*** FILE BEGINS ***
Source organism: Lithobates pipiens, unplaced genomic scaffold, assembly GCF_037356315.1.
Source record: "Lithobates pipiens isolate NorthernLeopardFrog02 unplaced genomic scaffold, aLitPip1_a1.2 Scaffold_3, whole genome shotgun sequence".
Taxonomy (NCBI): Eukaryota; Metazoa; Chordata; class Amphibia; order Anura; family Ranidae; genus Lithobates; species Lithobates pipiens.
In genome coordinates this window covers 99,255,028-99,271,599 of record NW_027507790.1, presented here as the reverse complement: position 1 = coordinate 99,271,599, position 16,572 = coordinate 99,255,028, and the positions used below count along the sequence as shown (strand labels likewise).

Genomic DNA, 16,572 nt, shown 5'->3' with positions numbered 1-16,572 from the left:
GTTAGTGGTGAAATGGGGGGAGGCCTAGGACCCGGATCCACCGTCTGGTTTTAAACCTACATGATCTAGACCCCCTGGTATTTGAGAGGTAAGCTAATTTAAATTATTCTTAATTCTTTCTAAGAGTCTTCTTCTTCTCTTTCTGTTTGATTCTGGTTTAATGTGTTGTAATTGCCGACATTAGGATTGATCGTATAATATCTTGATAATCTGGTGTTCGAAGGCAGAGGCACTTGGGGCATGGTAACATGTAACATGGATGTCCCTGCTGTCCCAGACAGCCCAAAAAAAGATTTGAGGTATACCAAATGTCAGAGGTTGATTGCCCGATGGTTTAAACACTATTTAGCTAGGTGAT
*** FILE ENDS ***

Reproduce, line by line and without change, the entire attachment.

Source organism: Lithobates pipiens, unplaced genomic scaffold, assembly GCF_037356315.1.
Source record: "Lithobates pipiens isolate NorthernLeopardFrog02 unplaced genomic scaffold, aLitPip1_a1.2 Scaffold_3, whole genome shotgun sequence".
Taxonomy (NCBI): Eukaryota; Metazoa; Chordata; class Amphibia; order Anura; family Ranidae; genus Lithobates; species Lithobates pipiens.
In genome coordinates this window covers 99,255,028-99,271,599 of record NW_027507790.1, presented here as the reverse complement: position 1 = coordinate 99,271,599, position 16,572 = coordinate 99,255,028, and the positions used below count along the sequence as shown (strand labels likewise).

Genomic DNA, 16,572 nt, shown 5'->3' with positions numbered 1-16,572 from the left:
GTTAGTGGTGAAATGGGGGGAGGCCTAGGACCCGGATCCACCGTCTGGTTTTAAACCTACATGATCTAGACCCCCTGGTATTTGAGAGGTAAGCTAATTTAAATTATTCTTAATTCTTTCTAAGAGTCTTCTTCTTCTCTTTCTGTTTGATTCTGGTTTAATGTGTTGTAATTGCCGACATTAGGATTGATCGTATAATATCTTGATAATCTGGTGTTCGAAGGCAGAGGCACTTGGGGCATGGTAACATGTAACATGGATGTCCCTGCTGTCCCAGACAGCCCAAAAAAAGATTTGAGGTATACCAAATGTCAGAGGTTGATTGCCCGATGGTTTAAACACTATTTAGCTAGGTGAT